Finally, a brief word on Pitt’s parliamentary conduct. Pitt was unpopular amongst the established elites in his time; a solitary character with an unhealthy fondness for port wine. But in Parliament, Pitt was a persuasive speaker, charismatic and a resilient debater, often achieving support for his bills by appealing to cross-party support. Indeed, he opposed the development of a strict partisan system, and his supporters were a coalition of Whig and Tory MPs. Through his policies, Pitt created a “new Toryism”, one based on responsibility and national integrity, but also distanced from the old aristocracy of the 18th century. It was Pitt who made the Tories a party of ordinary MPs willing to stand up for British values at a time when they were threatened. It was these values, and his refusal to compromise on them, that gave Pitt his public support, and allowed him to manage Britain through a time of great change without much social unrest.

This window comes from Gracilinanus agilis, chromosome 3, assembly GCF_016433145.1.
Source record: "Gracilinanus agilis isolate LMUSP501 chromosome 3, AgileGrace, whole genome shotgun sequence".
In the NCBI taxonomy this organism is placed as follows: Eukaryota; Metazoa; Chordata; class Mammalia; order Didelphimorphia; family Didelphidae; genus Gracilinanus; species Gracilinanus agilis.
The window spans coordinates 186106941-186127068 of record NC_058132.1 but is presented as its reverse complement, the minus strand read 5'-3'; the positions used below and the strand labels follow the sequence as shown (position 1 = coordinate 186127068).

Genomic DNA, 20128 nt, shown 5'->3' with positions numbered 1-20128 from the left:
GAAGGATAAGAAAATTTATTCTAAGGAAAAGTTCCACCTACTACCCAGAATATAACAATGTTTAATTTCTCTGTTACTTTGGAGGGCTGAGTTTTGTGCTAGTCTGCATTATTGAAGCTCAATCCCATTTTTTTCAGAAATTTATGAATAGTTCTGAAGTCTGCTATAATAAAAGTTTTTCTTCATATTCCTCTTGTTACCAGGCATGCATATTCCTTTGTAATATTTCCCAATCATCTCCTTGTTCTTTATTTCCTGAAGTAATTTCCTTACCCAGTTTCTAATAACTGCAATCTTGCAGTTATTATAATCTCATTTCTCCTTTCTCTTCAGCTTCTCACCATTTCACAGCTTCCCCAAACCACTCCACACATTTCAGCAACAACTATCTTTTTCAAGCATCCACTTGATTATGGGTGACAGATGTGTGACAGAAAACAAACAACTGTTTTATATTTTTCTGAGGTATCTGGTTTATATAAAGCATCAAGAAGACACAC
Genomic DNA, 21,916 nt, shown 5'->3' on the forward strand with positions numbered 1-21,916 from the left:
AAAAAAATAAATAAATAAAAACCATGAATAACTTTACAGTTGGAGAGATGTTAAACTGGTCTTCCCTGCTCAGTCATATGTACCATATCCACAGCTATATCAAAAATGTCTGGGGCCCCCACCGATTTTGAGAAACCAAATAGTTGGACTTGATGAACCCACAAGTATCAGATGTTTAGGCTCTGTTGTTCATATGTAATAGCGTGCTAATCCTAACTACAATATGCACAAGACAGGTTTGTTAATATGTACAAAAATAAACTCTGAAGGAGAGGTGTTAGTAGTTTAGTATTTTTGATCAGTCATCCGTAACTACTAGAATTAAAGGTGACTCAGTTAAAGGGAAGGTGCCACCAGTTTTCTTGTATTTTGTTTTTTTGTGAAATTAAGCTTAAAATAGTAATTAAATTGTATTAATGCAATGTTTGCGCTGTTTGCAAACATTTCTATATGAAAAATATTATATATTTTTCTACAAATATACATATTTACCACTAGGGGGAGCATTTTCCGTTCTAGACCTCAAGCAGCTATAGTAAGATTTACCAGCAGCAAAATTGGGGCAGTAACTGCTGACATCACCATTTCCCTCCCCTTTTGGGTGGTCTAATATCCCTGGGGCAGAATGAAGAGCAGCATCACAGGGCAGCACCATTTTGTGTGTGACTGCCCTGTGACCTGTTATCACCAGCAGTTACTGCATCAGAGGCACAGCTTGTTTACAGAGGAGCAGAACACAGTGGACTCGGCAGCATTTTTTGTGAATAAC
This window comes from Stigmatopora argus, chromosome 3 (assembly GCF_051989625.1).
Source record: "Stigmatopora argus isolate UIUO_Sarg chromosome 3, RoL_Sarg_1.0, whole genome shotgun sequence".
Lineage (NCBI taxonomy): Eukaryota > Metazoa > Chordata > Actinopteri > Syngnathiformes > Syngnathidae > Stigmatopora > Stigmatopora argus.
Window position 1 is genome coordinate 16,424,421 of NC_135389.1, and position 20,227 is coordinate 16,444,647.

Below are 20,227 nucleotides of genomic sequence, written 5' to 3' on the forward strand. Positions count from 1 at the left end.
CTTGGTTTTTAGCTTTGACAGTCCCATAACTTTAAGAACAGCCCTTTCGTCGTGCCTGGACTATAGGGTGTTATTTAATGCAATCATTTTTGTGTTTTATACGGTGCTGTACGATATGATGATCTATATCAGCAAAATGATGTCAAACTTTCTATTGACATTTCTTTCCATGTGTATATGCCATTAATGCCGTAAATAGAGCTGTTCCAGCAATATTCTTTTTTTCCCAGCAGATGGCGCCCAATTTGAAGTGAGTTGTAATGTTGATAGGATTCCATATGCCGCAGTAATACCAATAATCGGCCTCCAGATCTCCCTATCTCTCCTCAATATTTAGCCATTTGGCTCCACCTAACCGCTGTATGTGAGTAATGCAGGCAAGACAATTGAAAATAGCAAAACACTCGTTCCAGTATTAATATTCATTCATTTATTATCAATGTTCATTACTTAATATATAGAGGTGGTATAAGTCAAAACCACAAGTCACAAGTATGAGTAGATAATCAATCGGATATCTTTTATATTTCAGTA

There are certainly things which Pitt would find shocking about modern Britain. Universal enfranchisement, women’s votes, party campaigning and funding would all seem alien and repugnant to someone like Pitt, coming from a time where elections were accepted to be foregone conclusions based on the wishes of the local aristocracy.

This article, however, is not about that, it is about the policies of a modern Pitt, in a modern Britain, and in a country where honesty and firmly-held principles are becoming more of a rarity in politicians, a modern Pitt the Younger is the kind of leader modern Conservatives need. As they say: true blue will never stain.


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The views expressed in this article are that of the author and do not necessarily reflect the views of Conservatives for Liberty